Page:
Who is Alwyn Cashe? Steelers fans are curious after Alejandro Villanueva had the name on his helmet while the rest of the team honoured Antwon Rose Jr.
Nothing we do can bring back those we have lost. However, we can do our best to honour those whose absence is felt.
Years may pass, but important memories do not fade.
We can pay our respects to the deceased quietly and in our own suitable ways. However, there’s no denying that it’s always worth cherishing when celebrities take the time to unveil a grand gesture, using their platform to remember those who have fallen.
This has recently been the case with the American Football team the Pittsburgh Steelers.
As highlighted by the Steelers, the National Football League (NFL) has allowed players to honour victims of systemic racism with helmet decals.
Inevitably, the decision has been praised and the decision for the Steelers to take it one further has attracted attention recently.
However, more spotlight has arguably been on Alejandro Villanueva than other members of the team.
Alejandro Villanueva’s helmet explained
During the Steelers game against the New York Giants at MetLife Stadium on Monday, September 15th 2020, Alejandro Villanueva honoured Alwyn Cashe by having the man’s name on the back of his helmet.
All other members of the team displayed the name of Antwon Rose Jr. on theirs.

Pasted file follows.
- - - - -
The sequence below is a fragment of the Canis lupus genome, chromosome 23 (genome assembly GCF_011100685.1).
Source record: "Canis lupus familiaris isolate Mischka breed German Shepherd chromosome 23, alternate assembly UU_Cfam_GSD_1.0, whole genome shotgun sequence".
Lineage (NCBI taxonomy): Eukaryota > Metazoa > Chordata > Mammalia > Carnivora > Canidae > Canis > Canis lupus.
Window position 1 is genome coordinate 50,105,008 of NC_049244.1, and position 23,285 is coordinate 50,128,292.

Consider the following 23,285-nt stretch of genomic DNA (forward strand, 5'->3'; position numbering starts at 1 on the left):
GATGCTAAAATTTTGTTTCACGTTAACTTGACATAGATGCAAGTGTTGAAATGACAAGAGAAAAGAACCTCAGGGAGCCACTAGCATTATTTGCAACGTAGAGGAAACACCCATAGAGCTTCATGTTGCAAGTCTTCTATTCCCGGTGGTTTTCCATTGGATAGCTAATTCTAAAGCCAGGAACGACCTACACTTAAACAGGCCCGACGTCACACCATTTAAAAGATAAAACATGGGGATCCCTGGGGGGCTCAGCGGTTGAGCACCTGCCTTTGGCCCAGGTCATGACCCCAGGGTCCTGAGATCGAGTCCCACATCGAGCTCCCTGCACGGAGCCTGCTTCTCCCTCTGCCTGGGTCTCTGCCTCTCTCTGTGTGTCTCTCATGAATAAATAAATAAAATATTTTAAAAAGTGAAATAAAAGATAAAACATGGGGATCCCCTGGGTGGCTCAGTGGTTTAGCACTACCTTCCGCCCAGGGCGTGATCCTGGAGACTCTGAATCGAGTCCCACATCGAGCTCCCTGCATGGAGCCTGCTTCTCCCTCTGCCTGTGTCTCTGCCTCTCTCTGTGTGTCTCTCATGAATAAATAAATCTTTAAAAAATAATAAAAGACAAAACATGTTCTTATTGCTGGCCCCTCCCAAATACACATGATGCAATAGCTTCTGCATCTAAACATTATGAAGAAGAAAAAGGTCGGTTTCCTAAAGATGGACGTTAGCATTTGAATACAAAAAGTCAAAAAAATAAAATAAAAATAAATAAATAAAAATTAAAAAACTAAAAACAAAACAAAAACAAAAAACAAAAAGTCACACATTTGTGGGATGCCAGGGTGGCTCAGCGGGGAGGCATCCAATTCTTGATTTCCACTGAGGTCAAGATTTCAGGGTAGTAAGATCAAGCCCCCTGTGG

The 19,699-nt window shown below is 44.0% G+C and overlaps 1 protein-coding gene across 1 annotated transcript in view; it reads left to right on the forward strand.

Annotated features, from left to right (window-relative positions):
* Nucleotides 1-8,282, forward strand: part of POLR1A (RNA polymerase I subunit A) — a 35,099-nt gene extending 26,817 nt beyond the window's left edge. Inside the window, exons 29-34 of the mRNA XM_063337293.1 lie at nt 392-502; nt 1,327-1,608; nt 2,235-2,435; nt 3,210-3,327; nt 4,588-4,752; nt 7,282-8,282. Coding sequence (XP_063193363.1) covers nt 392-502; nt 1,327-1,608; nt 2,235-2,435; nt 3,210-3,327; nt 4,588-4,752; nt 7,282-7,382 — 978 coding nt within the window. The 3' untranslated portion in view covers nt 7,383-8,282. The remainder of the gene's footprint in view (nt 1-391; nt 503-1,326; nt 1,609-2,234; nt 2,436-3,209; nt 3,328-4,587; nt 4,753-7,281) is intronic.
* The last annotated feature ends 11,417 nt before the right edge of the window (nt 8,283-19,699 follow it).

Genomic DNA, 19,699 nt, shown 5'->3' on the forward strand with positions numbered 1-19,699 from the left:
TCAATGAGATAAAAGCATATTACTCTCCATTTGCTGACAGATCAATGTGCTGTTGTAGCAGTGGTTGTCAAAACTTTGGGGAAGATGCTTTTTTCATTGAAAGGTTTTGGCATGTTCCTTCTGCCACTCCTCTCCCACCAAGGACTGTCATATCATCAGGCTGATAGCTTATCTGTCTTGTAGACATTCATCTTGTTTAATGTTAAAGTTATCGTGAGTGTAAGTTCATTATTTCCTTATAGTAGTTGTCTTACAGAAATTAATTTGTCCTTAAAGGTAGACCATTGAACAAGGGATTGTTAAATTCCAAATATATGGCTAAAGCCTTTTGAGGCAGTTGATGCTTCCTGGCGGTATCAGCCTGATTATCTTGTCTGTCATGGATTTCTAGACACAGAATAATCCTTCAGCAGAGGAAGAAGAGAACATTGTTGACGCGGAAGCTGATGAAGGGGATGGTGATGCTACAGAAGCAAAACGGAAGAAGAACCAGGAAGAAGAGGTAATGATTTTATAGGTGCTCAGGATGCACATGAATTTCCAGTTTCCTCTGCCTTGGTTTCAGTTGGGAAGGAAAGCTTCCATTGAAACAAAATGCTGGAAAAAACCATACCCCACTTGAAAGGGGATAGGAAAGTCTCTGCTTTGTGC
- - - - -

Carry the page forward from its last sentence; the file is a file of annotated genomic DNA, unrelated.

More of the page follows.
As noted by PBS, Antwon was a 17-year-old African American who was fatally shot in East Pittsburgh on June 19th 2018. The source includes that he was a passenger in a car which police suspected was involved in an earlier shooting.
While the driver was being handcuffed, Antwon fled and was shot by East Pittsburgh Police Officer Michael Rosfeld and later died after being rushed to McKeesport Hospital.
The Steelers have confirmed that Antwon’s name will remain on the team attire for the rest of the 2020 season, so some are surprised that Alejandro has chosen to directly honour somebody else instead.
So, who is the man that Alejandro is honouring?
Who is Alwyn Cashe?
- Alwyn Cashe was a United States Army Non-Commissioned Officer. He was of Company A, 1st Battalion, 15th Infantry Regiment, 3rd Infantry Division and died on November 8th 2005 at the age of 35.
As noted by the Military Times, he passed away at Brooke Army Medical Center, Fort Sam Houston, Texas after an explosive device detonated near his vehicle while he was on patrol in Samarra, Iraq.
The previous source includes that his family said while badly burned, Alwyn attempted to rescue other soldiers by going back into the Bradley Fighting Vehicle
The Military Times also includes word from his sister, who reminisced: “I told him, ‘Don’t go over there playing a hero. You learn how to duck and come home’. He said, ‘I’m doing the job I was trained to do. I have to take care of my boys’.”
He joined the Army after graduating Oviedo High in 1988 and fought in the first Gulf War before later serving in Iraq following the 2003 invasion.
Discussion generates on Twitter
A number of people have praised Alejandro’s decision to honour Alwyn Cashe over on Twitter.
Check out a selection of tweets:
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